Lvova-Belova told Russian media that the arrest warrant reflected “appreciation” for her work “to help the children of our country, that we don’t leave them in the war zone, that we take them out”.

Ukraine’s president, Volodymyr Zelenskiy, estimated the number of deported children at far more than 16,000 and said the warrants represented “an historic decision which will lead to historic accountability.

“It would have been impossible to enact such a criminal operation without the say-so of the man at the helm of the terrorist state,” Zelenskiy said.

Wayne Jordash, a Kyiv-based international human rights lawyer and managing partner of Global Rights Compliance, said that the warrants for Putin and Lvova-Belova were likely to be the first of many.

“More will come over the next few months. This has got to be a sort of warning shot across the bow,” Jordash said.

The Russian leadership has been overt about its taking Ukrainian children to Russia and placing them in camps or putting them up for adoption by Russian families. On 16 February, Lvova-Belova appeared on television telling Putin about the programme and thanking him for being able to “adopt” a 15-year-old boy from Mariupol, the south-eastern Ukrainian city that was devastated and occupied by Russian forces.

“Thanks to you, now I know what it’s like to be a mom of a Donbas child,” she told Putin.

“There’s a clear case here against Putin,” Jordash said. So I think it’s good to see the prosecutor focusing on children’s rights. I think this is what international prosecutors have failed to do over the last 20 years, so this is a good focus, as it’s one of the worst crimes being committed.”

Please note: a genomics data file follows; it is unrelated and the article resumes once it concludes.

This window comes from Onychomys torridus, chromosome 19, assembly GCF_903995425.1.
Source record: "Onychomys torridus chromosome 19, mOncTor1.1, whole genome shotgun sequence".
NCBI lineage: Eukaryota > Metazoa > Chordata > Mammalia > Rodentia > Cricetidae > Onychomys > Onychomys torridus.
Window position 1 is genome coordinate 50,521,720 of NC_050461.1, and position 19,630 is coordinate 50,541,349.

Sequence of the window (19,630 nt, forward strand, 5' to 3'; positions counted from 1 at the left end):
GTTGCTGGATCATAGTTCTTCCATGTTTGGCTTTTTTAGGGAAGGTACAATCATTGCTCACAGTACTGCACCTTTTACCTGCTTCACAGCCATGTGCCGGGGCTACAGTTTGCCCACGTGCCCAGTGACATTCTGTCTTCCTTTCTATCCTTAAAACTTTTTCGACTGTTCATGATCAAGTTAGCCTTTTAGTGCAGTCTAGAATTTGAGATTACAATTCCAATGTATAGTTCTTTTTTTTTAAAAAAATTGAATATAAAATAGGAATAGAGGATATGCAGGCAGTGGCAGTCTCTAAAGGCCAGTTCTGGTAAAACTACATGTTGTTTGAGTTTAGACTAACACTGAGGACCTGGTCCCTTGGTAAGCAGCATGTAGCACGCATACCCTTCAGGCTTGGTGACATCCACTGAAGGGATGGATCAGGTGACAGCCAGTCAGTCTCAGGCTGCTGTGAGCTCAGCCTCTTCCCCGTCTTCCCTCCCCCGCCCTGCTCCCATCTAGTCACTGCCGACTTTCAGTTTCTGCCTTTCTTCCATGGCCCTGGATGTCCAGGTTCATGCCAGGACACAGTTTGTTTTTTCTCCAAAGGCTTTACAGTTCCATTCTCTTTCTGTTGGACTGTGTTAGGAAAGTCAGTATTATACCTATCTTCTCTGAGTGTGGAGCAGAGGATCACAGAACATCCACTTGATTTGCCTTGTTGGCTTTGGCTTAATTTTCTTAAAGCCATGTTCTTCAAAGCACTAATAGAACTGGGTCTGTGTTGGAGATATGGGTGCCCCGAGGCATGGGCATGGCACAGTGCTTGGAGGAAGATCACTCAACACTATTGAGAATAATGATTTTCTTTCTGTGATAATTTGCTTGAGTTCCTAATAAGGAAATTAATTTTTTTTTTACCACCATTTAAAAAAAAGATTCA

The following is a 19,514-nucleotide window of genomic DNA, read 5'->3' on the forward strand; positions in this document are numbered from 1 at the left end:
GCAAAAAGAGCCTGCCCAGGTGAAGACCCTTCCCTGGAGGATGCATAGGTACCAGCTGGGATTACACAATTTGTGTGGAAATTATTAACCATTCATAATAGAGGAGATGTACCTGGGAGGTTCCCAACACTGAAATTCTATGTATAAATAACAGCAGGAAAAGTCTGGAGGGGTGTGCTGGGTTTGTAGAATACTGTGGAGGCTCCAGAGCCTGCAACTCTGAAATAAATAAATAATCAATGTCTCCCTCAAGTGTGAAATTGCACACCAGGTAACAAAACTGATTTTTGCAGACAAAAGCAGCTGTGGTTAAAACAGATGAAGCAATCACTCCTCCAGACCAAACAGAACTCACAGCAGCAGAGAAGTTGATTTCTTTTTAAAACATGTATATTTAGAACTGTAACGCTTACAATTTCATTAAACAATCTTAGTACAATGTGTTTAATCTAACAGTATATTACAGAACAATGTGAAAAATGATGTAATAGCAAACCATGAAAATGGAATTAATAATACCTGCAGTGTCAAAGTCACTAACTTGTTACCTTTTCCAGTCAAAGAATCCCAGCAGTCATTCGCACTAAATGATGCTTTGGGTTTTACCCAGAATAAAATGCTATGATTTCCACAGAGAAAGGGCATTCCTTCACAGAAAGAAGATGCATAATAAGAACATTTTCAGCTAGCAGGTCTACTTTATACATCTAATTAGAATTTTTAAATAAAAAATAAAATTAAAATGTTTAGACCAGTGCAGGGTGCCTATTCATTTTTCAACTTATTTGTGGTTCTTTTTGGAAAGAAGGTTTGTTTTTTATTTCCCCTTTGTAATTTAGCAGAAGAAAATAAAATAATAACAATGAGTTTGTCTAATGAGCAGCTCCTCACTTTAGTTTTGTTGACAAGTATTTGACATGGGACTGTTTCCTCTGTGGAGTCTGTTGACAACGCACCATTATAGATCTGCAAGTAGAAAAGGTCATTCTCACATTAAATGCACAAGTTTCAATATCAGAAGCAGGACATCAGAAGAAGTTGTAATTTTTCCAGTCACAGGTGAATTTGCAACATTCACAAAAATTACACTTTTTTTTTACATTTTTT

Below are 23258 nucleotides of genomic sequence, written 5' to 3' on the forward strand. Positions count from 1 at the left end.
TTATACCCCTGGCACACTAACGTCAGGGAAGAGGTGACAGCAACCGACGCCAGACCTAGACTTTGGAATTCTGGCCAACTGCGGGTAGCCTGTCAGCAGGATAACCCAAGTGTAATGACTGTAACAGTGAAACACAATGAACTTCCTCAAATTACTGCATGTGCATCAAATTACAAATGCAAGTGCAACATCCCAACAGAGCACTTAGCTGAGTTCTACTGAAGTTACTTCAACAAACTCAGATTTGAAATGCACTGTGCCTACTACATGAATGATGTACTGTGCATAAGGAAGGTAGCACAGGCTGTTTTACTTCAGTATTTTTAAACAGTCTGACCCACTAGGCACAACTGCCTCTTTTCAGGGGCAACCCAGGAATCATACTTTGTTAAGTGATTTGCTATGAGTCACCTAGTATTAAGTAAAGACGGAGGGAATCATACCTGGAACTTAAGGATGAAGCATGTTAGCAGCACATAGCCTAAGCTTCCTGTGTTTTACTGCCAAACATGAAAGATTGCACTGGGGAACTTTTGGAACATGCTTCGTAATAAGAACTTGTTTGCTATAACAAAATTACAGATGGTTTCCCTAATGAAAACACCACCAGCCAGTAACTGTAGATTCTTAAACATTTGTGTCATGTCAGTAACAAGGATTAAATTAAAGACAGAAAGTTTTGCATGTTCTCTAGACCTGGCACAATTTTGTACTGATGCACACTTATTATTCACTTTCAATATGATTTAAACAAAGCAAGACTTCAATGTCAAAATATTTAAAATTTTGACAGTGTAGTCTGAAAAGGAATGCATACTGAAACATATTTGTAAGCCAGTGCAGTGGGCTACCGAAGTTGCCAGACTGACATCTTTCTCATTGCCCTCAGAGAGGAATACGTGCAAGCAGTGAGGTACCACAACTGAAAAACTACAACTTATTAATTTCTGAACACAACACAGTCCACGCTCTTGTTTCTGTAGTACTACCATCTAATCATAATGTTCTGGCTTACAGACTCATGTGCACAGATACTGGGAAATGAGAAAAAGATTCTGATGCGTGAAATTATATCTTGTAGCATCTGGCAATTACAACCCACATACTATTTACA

The warrant for Putin’s arrest was welcomed by Josep Borrell, the EU foreign policy chief, who called it “the start of the process of accountability” and by the UK’s foreign secretary, James Cleverly, who said “those responsible for horrific war crimes in Ukraine must be brought to justice”.

The US responded with more caution. According to Joe Biden, Putin had undoubtedly committed war crimes, making the ICC’s ruling appropriate. However, the US does not belong to the ICC, and the Pentagon has resisted working with the court out of concern that US troops might someday face prosecution by the tribunal.

“There is no doubt that Russia is committing war crimes and atrocities in Ukraine, and we have been clear that those responsible must be held accountable,” Adrienne Watson, the national security council spokeswoman said. “The ICC prosecutor is an independent actor and makes his own prosecutorial decisions based on the evidence before him. We support accountability for perpetrators of war crimes.”

Reed Brody, a veteran war crimes prosecutor and author of To Catch a Dictator, a book about the pursuit of Chadian leader, Hissène Habré, said the warrant “makes Putin’s world a smaller place”.

“I don’t think we were expecting to see him travel to France or Ukraine anytime soon, but he’s got to be careful,” Brody said. “Obviously, these are crimes that never go away. They will hang over his head forever and making them go away is very hard. We’ve seen time and again that the wheels of international justice grind slowly, but they grind exceedingly fine.”